Share this story...
Latest News

Opinion: Six things you should know about DACA

A woman holds up a signs in support of the Obama administration program known as Deferred Action for Childhood Arrivals, or DACA, during an immigration reform rally, Tuesday, Aug. 15, 2017, at the White House in Washington. (AP Photo/Jacquelyn Martin)

On Tuesday, President Donald Trump’s administration announced his decision on the fate of President Barack Obama’s 2014 executive order on the Deferred Action for Childhood Arrivals program known as DACA.

U.S. Attorney General Jeff Sessions said the program would end, but Trump had allowed for a six-month delay so Congress would have time to pass a law on the issue.

Whether DACA policies stay or go is not up to the president, it’s up to Congress. DACA has always been in the hands of Congress but they’ve punted the issue so they didn’t have to take one side or the other on the vote.

It’s typical of how Congress works: Pass the buck and then blame others for not getting done what they didn’t have the courage to do themselves.

Here are six things you need to know about Trump’s decision on DACA, how we got here and what will happen next.

DACA was an Obama campaign promise

Former President Barack Obama promised immigration reform — including DACA — during his presidential campaign in 2008. Obama won the presidency, along with Democratic majorities in both the House and the Senate.

Immigration reform and DACA could have passed without a single Republican vote. The Democrats never passed either.

DACA may be unconstitutional

In the United States, Congress passes laws and the president enforces them. In 2014, Obama signed an executive order changing immigration law, creating a new class of immigrants and invalidating laws already on the books without congressional approval.

This is unconstitutional.

Why Sept. 5?

Attorneys general from around the United States gave Trump a deadline of Sept. 5 — Tuesday — to repeal DACA. Had he failed to do so, they would have filed a lawsuit challenging the constitutionality of Obama’s executive order.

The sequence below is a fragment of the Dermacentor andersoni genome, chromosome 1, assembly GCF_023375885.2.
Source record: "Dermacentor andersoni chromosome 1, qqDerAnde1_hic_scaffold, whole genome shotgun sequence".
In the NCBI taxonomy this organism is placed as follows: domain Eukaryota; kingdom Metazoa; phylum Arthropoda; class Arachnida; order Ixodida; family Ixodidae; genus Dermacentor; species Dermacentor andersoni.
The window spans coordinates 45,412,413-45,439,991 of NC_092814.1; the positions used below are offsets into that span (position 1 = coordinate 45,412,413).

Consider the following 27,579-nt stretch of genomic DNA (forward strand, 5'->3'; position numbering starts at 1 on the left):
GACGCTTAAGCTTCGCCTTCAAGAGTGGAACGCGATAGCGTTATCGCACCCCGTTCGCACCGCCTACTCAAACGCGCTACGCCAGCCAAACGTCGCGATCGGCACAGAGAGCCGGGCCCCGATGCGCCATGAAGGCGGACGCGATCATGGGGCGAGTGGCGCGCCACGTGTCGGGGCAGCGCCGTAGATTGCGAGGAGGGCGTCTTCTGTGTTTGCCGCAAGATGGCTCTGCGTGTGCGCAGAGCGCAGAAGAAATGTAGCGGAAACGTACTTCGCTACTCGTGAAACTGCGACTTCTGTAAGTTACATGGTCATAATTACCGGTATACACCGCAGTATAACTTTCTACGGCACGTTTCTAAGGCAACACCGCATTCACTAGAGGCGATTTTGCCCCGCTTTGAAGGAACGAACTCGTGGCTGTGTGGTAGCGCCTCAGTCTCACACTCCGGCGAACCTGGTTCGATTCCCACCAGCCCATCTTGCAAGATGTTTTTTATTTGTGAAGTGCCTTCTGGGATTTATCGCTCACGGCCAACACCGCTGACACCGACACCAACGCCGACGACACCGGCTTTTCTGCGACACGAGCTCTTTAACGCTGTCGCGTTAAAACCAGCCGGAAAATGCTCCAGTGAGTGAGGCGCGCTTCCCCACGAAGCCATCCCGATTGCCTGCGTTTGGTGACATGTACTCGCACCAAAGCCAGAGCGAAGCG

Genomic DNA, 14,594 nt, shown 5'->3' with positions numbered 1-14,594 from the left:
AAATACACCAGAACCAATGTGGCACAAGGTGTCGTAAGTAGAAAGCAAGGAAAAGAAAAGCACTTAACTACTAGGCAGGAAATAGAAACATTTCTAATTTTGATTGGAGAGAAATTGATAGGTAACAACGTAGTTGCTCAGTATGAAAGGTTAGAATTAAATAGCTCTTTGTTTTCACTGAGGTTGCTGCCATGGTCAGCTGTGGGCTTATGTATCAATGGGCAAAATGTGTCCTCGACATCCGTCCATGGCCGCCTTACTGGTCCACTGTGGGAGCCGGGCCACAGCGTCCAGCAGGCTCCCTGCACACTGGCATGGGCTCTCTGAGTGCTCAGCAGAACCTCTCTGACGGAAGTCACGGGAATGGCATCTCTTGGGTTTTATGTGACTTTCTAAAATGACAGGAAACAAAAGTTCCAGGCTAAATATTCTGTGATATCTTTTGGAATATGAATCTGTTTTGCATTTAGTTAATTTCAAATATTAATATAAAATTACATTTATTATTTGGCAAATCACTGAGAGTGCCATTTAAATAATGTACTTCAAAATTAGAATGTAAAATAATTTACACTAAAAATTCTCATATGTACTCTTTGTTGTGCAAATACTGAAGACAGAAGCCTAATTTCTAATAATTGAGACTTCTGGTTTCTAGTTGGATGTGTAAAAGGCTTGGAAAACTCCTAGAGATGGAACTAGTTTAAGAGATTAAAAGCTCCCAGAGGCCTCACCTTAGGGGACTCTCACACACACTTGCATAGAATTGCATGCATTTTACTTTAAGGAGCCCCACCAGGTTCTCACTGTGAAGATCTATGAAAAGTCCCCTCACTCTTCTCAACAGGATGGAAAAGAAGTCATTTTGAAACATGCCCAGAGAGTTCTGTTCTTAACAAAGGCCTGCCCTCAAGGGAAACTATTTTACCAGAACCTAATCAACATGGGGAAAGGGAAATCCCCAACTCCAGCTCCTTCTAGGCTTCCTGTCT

Had the president kept DACA in place, he would have been knowingly ignoring the Constitution and breaking his oath to honor it.

There are other options

In July of this year, bills were introduced in both the House and Senate. They both presented an immediate fix to DACA.

However, no priority was put on the bills and neither has come to the floor for a vote.

If Congress truly cared about Dreamers, they could have passed a law and sent it to the president to sign sometime during the past decade. Instead, they passed the buck and counted on the president to leave the unconstitutional DACA bandage in place.

It’s not as bad as it sounds

The president is not “ending DACA” and deciding to deport all Dreamers, as is the popular narrative in the media now. Trump has decided on a fair compromise to allow the proper process to take place.

The pressure is on Congress

The fate of Dreamers is up to Congress as it always has been.

Trump showed compassion by not killing the executive order immediately. In reality, he’s allowing an unconstitutional order to stand for 14 months — a time between his inauguration and February 2018 — even though many in his party and base feel it should have been reversed when he took office.

This compromise gives Congress six months to create a law to deal with the situation and gives Dreamers, and those who are passionate either way about the issue, time to contact their representatives and have their voices heard.

Focus your political passion where it needs to be focused: both parties of the House and the Senate. Had they done their job the past 10 years, we would not be having this discussion.

The only decision Trump was authorized to make about Dreamers is whether or not he will sign a bill that Congress presents to him.

If Congress doesn’t act within six months, this is 100 percent on them. If Congress passes clean DACA legislation and the president doesn’t sign it, then you can blame him.


Comment guidelines: No name-calling, personal attacks, profanity, or insults. Please keep the conversation civil and help us moderate comments by reporting abuse.
comments powered by Disqus

Show Podcasts and Interviews

Reporter Stories

Related Links